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What U.S. Colleges Look for in International Candidates

Generally speaking, U.S. colleges and universities look for the same qualities in international students as they require from domestic students. The college wants to see evidence of high academic achievement, student work ethic and college readiness. International students, however, often need to provide additional documentation proving their academic credentials.

U.S. Grade Point Average

In the United States, a college applicant’s GPA, or grade point average, plays an important role in college admission. The GPA is a numerical value based on your last three years of academic classes. For most freshmen, or first-year college students, this number reflects their high school achievements.

Your country’s school system may use different methods of assessing student success and awarding high school or college degrees. If so, you’ll need to engage a professional academic evaluating service to verify your academic credentials and translate them into an American-style grade point average that college application committees understand.

Choosing High School Courses

A high secondary school GPA is not the only criteria colleges look for in prospective students. The types of courses you take during your high school years also matter. Students who take increasingly challenging courses make a better impression than those who take “easy” courses. For instance, U.S. colleges prefer students who take college preparation courses or International Baccalaureate courses before applying to college.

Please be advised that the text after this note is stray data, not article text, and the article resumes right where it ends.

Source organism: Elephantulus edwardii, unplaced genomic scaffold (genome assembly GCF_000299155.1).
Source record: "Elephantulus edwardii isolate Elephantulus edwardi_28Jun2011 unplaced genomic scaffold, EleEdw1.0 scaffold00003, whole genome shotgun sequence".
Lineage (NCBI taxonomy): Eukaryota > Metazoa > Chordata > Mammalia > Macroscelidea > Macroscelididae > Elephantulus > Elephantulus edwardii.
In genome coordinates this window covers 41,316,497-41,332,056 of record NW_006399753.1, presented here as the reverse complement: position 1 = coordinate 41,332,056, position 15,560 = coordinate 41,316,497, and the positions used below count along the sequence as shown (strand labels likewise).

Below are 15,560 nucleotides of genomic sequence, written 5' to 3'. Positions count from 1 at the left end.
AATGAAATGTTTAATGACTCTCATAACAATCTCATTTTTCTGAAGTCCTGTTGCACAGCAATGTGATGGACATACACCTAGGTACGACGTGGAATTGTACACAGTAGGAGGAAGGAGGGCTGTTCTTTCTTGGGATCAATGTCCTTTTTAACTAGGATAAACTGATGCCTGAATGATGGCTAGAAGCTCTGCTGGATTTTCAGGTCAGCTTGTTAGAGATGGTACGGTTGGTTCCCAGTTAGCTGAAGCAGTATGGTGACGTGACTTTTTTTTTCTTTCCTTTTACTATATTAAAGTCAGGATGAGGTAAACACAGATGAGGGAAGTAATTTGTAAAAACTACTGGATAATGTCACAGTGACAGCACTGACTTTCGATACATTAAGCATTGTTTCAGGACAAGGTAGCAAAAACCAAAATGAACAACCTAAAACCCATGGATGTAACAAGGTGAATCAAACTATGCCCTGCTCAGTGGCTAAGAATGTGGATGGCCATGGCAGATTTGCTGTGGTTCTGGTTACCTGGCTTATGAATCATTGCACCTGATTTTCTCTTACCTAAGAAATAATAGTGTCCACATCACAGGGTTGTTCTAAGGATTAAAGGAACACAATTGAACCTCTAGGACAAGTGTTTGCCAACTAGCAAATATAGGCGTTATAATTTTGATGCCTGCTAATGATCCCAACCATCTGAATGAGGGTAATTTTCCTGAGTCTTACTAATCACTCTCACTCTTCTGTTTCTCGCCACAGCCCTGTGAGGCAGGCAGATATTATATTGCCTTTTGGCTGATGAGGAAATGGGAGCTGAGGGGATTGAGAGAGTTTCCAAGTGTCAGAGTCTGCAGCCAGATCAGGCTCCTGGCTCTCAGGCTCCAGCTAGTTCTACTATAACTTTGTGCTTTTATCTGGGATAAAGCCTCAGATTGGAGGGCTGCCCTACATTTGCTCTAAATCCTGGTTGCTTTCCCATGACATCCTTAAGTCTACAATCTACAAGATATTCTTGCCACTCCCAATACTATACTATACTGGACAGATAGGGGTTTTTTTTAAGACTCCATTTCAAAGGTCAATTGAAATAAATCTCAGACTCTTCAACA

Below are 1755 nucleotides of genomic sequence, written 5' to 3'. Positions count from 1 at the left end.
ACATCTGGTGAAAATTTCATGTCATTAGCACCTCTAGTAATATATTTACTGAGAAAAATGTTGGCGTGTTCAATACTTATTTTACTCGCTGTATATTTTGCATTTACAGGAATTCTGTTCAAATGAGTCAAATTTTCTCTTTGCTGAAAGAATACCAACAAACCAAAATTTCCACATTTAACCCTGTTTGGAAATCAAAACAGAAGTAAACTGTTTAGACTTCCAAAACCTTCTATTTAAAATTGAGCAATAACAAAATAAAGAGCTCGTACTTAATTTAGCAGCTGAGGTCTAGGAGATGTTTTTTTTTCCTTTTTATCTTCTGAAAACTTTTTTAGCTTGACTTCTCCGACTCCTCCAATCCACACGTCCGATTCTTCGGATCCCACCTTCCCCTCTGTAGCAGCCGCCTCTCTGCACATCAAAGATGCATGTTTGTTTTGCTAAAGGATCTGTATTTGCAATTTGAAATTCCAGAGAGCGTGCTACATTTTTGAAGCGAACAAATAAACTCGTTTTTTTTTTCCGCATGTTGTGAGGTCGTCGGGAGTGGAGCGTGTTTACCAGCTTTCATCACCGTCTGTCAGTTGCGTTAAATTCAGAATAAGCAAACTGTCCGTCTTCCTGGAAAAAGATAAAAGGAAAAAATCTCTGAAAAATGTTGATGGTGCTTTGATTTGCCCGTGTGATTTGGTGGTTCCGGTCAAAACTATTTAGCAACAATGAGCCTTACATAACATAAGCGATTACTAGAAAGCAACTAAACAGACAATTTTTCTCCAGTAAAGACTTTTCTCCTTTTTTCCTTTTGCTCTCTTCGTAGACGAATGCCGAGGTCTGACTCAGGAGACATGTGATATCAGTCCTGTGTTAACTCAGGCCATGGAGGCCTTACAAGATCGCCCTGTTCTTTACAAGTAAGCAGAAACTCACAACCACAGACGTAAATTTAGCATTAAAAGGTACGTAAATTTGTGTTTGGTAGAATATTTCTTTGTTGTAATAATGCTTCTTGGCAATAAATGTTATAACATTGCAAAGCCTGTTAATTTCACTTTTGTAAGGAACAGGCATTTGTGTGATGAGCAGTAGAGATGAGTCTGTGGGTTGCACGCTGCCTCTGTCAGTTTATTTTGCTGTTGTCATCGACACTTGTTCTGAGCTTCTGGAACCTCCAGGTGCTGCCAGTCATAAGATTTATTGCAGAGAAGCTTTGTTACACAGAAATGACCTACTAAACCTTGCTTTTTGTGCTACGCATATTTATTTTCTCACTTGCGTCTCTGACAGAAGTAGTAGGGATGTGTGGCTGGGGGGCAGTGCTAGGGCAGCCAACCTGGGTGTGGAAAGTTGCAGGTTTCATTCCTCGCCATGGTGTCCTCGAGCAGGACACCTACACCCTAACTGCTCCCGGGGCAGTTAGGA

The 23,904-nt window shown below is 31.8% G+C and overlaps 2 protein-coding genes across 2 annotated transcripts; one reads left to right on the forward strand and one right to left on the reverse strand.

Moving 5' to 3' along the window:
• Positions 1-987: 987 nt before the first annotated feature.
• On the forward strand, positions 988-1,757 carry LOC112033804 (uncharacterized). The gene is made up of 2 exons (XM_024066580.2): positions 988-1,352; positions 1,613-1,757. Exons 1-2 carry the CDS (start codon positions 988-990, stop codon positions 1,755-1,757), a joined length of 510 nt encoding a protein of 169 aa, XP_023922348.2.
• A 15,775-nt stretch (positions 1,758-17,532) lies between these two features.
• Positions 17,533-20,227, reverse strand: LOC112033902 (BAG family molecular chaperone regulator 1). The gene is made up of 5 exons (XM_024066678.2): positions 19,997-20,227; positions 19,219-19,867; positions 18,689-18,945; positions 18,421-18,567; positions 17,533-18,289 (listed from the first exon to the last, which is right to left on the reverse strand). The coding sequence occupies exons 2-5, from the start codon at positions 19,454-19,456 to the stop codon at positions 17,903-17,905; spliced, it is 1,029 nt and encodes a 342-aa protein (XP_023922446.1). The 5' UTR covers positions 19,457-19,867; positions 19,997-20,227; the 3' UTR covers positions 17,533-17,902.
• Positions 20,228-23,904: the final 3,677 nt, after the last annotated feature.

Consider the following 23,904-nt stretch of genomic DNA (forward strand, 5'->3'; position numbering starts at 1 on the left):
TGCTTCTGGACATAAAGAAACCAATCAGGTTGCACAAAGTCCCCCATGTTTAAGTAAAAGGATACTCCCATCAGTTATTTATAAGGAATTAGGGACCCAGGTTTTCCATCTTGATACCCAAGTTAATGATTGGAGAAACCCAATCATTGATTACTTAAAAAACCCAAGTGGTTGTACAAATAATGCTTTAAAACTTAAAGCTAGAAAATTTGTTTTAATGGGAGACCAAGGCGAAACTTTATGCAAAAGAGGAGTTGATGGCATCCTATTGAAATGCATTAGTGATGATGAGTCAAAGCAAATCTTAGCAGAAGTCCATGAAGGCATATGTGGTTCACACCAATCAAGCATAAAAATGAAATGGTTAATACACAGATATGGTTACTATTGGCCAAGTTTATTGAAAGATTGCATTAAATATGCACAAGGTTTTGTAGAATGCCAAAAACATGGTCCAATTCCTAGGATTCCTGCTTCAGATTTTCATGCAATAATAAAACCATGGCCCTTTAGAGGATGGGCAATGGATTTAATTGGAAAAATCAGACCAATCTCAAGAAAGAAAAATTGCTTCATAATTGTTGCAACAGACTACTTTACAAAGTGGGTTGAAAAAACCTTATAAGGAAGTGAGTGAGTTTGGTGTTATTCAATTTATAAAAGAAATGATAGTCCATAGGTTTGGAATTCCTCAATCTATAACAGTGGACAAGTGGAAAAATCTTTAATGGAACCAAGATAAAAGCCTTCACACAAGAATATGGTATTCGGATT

A consistent grade point average indicates your ability to handle studies as they increase in difficulty. Even better are GPA scores showing a steady improvement in marks, as this suggests your work ethic, study skills and maturity improve over time.

On the other hand, erratic or declining GPAs are cause for concern, as the scores may indicate inconsistent students. Sometimes, of course, grades drop temporarily for personal reasons, such as illness or family deaths. If this is the case, a letter from your high school counselor may help colleges understand inconsistent scores.

Sit the SAT

In addition to GPA scores, U.S. colleges and universities pay attention to student SAT scores. American students take the SAT, or Standardized College Entrance Test, before graduating high school. The SAT tests a student’s mathematic reasoning, writing ability and critical reading skills. As all American students take the same SAT, the test offers colleges an objective measurement of a student’s college readiness.

The SAT is available to international students. At least 200,000 international students take the SAT every year, in over 1,000 international testing centers. Testing occurs in November, December, January, May and June of every year. If you plan to attend a U.S. college, taking the SAT is highly advisable.

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